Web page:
A child that is not embraced by the village will burn it down to feel its warmth”
― African Proverb
Environmental Justice is Generation Next “Who Got Next?”
Do you remember the Crash Dummies? What about, This Is Your Brain On Drugs (although I prefer the updated Your Brain On Drug Policy)? What about the Smoke Free Class of 2000? I have to be honest I don’t remember a song with it, but apparently there was…. Take a look.
Because of this messaging, as a child, I got my Granny to stop smoking, put on her seatbelt, and I never wanted my brain to end up like that egg. Saturdays were spent with the Get-A-Long Gang which consisted of my Granny, her sisters, her aunts, and me. We would go grocery shopping, to the farmers market, and to pick up whatever else was needed for the house. I can remember being the little girl in the backseat who would (probably annoying to the adults) say “Aunt Carrie put your seatbelt on,” and this would be my solo chorus until she put her seatbelt on. Those Crash Dummies and Gus the Bus schooled us on all the harms of not putting your seatbelt on, I was the self proclaimed car safety patrol.I also have the vivid elementary school memory of negotiating with my Granny to stop smoking and if she did, I would buy her a Mr. Goodbar, her favorite candy. She did it! And she never smoked again. I was schooled on all the harms of smoking, and although my Granny was never a heavy smoker, I knew I had to get her to quit. As I reflect back on this, in actuality, I was an advocate, and so many of our youth today have turned the switch on for their own advocacy. The youth are now asking us to do the same for Climate Justice.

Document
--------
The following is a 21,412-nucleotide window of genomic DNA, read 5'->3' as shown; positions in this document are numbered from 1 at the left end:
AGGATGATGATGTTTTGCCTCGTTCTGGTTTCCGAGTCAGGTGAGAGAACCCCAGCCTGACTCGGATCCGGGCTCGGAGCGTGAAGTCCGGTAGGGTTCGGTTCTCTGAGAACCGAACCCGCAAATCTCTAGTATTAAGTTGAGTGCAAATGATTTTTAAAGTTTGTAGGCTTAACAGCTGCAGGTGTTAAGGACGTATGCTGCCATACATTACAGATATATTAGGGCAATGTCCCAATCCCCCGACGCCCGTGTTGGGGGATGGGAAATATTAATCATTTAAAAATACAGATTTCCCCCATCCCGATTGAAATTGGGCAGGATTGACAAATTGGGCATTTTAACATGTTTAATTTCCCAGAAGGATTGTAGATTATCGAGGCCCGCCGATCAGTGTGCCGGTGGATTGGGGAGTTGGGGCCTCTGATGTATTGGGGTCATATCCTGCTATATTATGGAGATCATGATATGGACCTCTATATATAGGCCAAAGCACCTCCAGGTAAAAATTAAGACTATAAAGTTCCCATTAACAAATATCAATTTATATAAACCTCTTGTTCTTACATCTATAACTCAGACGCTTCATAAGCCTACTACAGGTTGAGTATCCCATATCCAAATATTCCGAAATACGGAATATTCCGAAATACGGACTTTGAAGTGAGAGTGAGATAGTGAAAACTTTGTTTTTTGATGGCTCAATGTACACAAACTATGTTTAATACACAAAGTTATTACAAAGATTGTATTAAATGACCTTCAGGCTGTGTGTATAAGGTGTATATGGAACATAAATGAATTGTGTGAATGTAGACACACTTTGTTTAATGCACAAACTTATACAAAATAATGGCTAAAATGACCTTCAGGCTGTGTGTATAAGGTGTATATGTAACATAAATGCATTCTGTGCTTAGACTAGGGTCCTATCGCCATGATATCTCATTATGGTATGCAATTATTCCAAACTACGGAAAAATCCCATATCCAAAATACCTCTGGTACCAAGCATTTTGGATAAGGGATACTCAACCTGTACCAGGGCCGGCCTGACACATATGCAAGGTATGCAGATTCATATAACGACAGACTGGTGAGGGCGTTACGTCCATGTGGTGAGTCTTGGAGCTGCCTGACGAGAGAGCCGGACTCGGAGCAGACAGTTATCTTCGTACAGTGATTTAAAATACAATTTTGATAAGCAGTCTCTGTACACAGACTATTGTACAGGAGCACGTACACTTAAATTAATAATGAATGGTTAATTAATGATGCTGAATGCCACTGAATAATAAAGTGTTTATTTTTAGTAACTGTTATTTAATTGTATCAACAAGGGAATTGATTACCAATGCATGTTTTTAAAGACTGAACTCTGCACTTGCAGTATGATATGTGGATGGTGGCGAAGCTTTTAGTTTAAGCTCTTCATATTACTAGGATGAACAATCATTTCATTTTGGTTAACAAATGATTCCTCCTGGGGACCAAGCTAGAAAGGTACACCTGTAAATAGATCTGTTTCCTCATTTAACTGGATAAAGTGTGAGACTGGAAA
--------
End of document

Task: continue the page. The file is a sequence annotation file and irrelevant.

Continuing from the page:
Environmental Justice is Generation Next. We are approaching this from a lens of Who Got Next?, meaning both the way we view young people, and the people of all ages that are younger in experience. Generation Next can mean the youthfulness of age or in another sense the point at which you start your journey. Both have an energy that needs to be validated, supported, and honed. I was born into the Climate Justice movement and my current direction of work in 2014. I’m literally a 5 year old in this work. “Children are to be seen and not heard?” How many times did you hear that growing up? I can’t count them all. While an appropriate phrase at times when a child is in the midst of an adult conversation
when taken out of context to never let the child be heard, that level of damage this single phrase has caused needs to be undone. There are adults right now that are still operating in that and were never given the permission to be heard. If we don’t make room for them they will make the room they need.
What comes to mind when you think Generation Next? Who comes to mind? If you can only name Greta Thunberg, you should know before there was a Greta Thunberg that captured worldwide attention, and moved people in mass for youth climate strikes, there was
Amariyanna Copeny “Little Miss Flint.” Little Miss Flint forced us to come face to face with the devastating water crisis in Flint, MI. Generation Next links past, present and future. When we talk about Martin Luther King Jr., we have to talk about his work through present day examples like William Barber II and the Poor People’s Campaign. Dr. Barber is the Generation Next of that past generation, and those that are called to action through him become the Generation Next of that work. Generation Next is about the point at which you start your jou